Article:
The Washington Post: "Unless Democrats can thread a very narrow legislative needle, Republican Scott Brown's upset victory over Martha Coakley in Massachusetts on Tuesday could lead to the collapse of a health-care bill that, only weeks ago, appeared close to becoming law." Though Democratic leaders have tried, in public, to be positive that the health bill "could remain on course," there are increasing concerns that moderates will now "begin to back away from the legislation, fearing its political effects."
Democrats met briefly after Coakley's concession and lawmakers said "they will spend the coming days considering an array of long-shot scenarios, each with serious downsides." Pelosi, said that the House is unlikely to take up the Senate-passed version of the bill, which is one way Democrats could still pass a bill (Murray and Montgomery, 1/20).
The New York Times reports that the idea of pushing the Senate-passed plan through the House "was favored by some lawmakers and strategists as a way to quickly deliver the president a bill on a signature domestic achievement, since it would require just one final House vote." A second measure would be advanced to address remaining problems. But "Democrats now face decisions on whether to give up on the health care fight – an approach few lawmakers appear willing to entertain – or perhaps pull together a scaled-back measure and use special procedural rules that would eliminate the need for 60 votes in the Senate" (Hulse, 1/20).
The Wall Street Journal: "'The Senate bill clearly is better than nothing,' House Majority Leader Steny Hoyer (D., Md.) told reporters early Tuesday. Mr. Hoyer stressed that he wasn't predicting the House would approve the Senate bill as written. By late Tuesday, House Democrats signaled that would be a tall order" to convince House lawmakers to pass the Senate version of the health bill. Liberal Rep. Anthony Weiner (D., N.Y.) said Democrats should hold off on pushing ahead with health care for now. 'I don't think I can vote for the Senate bill, and I don't think there are the votes in the House for the Senate bill,' he said" (Adamy and Bendavid, 1/19).
The Hill: reports on the possibility of a "proposal that the House would then pass a second measure making changes to the Senate bill. That measure could then pass through the upper chamber at a later date under special budgetary rules known as reconciliation, which allow legislation to pass with a simple majority" (Bolton, 1/19).
The Boston Globe: Some Democrats are also recognizing the "very real possibility the effort could collapse." But the differences in opinions among members of the caucus are quickly emerging. "'It would be wrong substantively and politically for Democrats to try to pass the bill despite the election,' said Representative Barney Frank, Democrat of Massachusetts. 'I think we now have to begin some negotiations over a different bill.' He said the next step should be to see whether Republicans will make good on their persistent offers to start anew on a bipartisan deal." Rep. Patrick Kennedy, son of Sen. Ted Kennedy, said he thought the best way forward would be to pass the Senate bill in the House and fix it later with reconciliation (Wangsness, 1/20).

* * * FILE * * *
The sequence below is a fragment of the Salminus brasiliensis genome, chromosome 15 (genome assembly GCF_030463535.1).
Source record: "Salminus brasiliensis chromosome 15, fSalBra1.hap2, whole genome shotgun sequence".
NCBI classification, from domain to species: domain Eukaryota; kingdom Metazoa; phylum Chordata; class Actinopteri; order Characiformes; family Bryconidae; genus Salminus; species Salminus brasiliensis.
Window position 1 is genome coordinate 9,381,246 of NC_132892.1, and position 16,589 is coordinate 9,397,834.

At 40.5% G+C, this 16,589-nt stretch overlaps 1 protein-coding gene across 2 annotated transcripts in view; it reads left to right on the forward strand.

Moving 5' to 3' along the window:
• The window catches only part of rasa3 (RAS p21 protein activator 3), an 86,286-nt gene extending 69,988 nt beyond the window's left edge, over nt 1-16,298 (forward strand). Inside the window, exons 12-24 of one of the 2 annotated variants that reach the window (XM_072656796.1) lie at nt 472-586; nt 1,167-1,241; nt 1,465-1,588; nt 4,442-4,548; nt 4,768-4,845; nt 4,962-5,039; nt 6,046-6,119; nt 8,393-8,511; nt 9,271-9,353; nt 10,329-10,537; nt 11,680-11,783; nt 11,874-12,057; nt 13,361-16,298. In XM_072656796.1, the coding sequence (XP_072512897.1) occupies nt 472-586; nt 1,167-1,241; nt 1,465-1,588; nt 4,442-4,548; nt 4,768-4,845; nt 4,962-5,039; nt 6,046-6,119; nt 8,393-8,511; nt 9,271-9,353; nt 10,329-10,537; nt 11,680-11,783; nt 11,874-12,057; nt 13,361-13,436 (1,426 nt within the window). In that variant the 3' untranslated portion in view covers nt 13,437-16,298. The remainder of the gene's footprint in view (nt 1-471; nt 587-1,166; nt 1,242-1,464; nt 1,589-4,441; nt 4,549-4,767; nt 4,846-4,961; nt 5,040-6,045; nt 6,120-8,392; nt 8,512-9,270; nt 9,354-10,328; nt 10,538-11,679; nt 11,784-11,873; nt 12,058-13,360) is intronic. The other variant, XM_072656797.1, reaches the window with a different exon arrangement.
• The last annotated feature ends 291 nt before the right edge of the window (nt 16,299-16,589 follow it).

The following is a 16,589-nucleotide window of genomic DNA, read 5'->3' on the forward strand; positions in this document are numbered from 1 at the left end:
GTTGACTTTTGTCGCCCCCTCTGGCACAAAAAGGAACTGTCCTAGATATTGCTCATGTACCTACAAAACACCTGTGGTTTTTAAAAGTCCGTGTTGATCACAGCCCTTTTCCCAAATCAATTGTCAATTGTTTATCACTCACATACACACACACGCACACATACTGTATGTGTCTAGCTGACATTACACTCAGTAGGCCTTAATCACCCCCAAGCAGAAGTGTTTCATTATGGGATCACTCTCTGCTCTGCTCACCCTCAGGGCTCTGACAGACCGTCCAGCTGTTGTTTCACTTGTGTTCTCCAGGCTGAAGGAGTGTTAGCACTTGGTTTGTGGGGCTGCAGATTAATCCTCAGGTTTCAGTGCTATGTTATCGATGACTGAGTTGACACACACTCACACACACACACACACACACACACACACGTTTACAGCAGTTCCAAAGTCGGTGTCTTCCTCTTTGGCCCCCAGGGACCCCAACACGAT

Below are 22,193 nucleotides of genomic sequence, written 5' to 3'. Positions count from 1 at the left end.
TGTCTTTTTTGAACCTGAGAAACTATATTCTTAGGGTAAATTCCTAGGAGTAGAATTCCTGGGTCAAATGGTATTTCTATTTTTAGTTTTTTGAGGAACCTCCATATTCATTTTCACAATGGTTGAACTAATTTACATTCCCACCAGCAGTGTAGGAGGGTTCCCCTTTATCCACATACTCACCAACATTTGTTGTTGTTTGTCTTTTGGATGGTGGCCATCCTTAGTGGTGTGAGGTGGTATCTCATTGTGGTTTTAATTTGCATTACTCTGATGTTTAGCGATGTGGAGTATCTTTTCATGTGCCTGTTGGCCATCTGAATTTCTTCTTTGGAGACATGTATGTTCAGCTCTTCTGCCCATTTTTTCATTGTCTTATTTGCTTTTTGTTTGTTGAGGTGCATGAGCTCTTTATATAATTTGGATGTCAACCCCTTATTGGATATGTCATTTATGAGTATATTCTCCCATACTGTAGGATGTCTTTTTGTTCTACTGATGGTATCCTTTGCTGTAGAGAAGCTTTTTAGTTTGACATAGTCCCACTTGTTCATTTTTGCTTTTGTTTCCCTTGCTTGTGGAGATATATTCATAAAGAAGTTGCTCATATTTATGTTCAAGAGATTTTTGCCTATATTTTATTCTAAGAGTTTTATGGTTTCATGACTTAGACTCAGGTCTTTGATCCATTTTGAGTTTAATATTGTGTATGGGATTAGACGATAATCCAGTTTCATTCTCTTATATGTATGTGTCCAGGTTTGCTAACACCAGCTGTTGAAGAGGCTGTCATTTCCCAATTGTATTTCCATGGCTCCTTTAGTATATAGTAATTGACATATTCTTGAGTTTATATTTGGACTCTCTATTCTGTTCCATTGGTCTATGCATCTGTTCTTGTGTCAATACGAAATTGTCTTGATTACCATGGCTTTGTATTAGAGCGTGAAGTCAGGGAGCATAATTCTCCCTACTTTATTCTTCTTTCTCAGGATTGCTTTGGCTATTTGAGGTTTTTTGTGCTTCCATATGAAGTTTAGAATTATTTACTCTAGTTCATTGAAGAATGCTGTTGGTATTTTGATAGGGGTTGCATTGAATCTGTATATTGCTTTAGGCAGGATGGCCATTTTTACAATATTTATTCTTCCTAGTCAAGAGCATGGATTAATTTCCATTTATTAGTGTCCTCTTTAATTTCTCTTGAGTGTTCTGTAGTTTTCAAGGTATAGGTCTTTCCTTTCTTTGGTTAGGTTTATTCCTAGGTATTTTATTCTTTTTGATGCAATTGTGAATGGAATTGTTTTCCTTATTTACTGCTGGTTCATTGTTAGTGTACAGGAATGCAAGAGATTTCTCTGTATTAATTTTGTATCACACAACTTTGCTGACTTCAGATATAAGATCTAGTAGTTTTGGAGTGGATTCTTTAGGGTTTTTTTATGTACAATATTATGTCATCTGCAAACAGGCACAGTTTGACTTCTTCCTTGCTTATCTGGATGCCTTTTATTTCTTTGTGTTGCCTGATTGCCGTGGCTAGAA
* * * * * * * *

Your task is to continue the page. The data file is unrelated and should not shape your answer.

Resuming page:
Politico: Democrats' options now "are few, and extremely complex, mostly involving legislative tactics that would be difficult to pull off in the best of circumstances, let alone at a time when members are worried they could be the next Martha Coakley. ... And already Tuesday night, Democrats were being forced to come to terms with the prospect that their decades-long goal of health reform might once again fall short, despite getting closer to becoming law than ever before" (Budoff Brown and O'Connor, 1/19).
The New York Daily News reports on other signs of division. "Prospects for President Obama's foremost legislative priority suffered a second body blow moments after Republican Scott Brown's win over Martha Coakley when Sen. Jim Webb (D-Va.) broke with his party. 'I believe it would only be fair and prudent that we suspend further votes on health care legislation until Sen.-elect Brown is seated,' said Webb, who squeaked into the Senate four years ago and faces a tough reelection race in 2012" (McAuliff, 1/20).
Los Angeles Times: Others are asking that jobs legislation and other priorities take center stage. "'It is really time now,' said Rep. Rick Boucher (D-Va.), 'for Democrats to shift their attention to issues that will enjoy broad public support.' Most worrisome for the party is polling data that indicates Obama's healthcare bill has helped turn independent voters — who fueled his presidential campaign to victory — into antagonists" (Hook and Levey, 1/20).
The Associated Press: "But David Plouffe, who directed Obama's presidential campaign, rejected calls to scrap the bill. 'We have a good health care plan,' he said. 'We need to pass that. We have to lead'"(Johnson and Sidoti, 1/20).
CongressDaily: Some House Democratic leaders remained steadfast. "'The reports of [healthcare reform's] death, as Mark Twain would say, have been exaggerated,' said House Democratic Caucus Chairman John Larson of Connecticut. 'So, we're going to move forward and we're going to pass healthcare reform,' he said" (Edney and House, 1/20).
For KHN related Daily Report coverage, see Health Overhaul May Have Helped Capsize Mass. Democrat, 1/19.